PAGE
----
But if you want to get a better grasp on the most common problem chemicals, make sure to check out my guide on ingredients to avoid in skincare.

If you’re looking for a more general guide on other brands, take some time to browse my overview of skincare brands.

With that being said, let’s look at a few you may have heard of already:

  • Siloxanes
  • PEGs & PPGs


Used for smoothing and detangling hair, you can find siloxanes in most conventional hair care products out there.

Ironically, using products with a lot of siloxanes such as dimethicone everyday can lead to an oily, greasy buildup in your roots that wouldn’t exist normally, which means you’ll end up using even more product to sort the issue out.

Siloxanes like dimethicone and other similar molecules are also considered to be intentionally added microplastics, in some cases.

Although, the regulations and discussion surrounding these chemicals aren’t very clear as of yet, which is exactly what the petroleum industry wants.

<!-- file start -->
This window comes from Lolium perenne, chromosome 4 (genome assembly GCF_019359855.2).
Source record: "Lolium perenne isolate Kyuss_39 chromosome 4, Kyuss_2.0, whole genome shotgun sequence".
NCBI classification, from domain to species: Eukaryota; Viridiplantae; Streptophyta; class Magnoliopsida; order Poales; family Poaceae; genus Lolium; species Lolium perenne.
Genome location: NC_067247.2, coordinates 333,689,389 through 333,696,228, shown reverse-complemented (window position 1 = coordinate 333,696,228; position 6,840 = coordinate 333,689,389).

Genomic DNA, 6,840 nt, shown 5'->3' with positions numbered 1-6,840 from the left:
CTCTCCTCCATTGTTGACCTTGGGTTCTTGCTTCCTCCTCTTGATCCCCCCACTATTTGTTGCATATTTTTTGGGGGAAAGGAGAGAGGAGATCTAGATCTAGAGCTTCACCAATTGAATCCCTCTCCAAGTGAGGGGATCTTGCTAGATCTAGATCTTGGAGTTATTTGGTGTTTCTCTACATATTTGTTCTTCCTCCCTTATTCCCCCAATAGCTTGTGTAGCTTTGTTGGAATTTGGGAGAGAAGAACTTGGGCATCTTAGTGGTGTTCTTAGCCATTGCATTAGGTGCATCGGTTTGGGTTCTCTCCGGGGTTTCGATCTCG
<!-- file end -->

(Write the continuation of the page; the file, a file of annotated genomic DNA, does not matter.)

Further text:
They even accumulate in concentrated amounts in sewage sludge (pictured below) treated at wastewater facilities, which is then sometimes used as fertilizer.

Sewage sludge being pushed by a farm tractor.
Image by SuSanA Secretariat via Flickr

That’s right, your solid and liquid sewage is turned into fertilizer for the crops you eat, and most of the time it’s impossible to filter out every harmful chemical that comes with it!

The global production of silicone based chemicals is massive, which means they end up washing down billions of residential and commercial drains everyday, and end up in aquatic ecosystems.


Polyethylene glycols compounds (PEGs) and polypropylene glycols (PPGs) are petroleum derived chemicals used as a base for pretty much every cosmetic and skincare product imaginable.

Oil refineries like the one below are where many harmful petrochemicals like PEGs and PPGs originate.

Large oil refinery viewed from above.
Image by jqpubliq via Flickr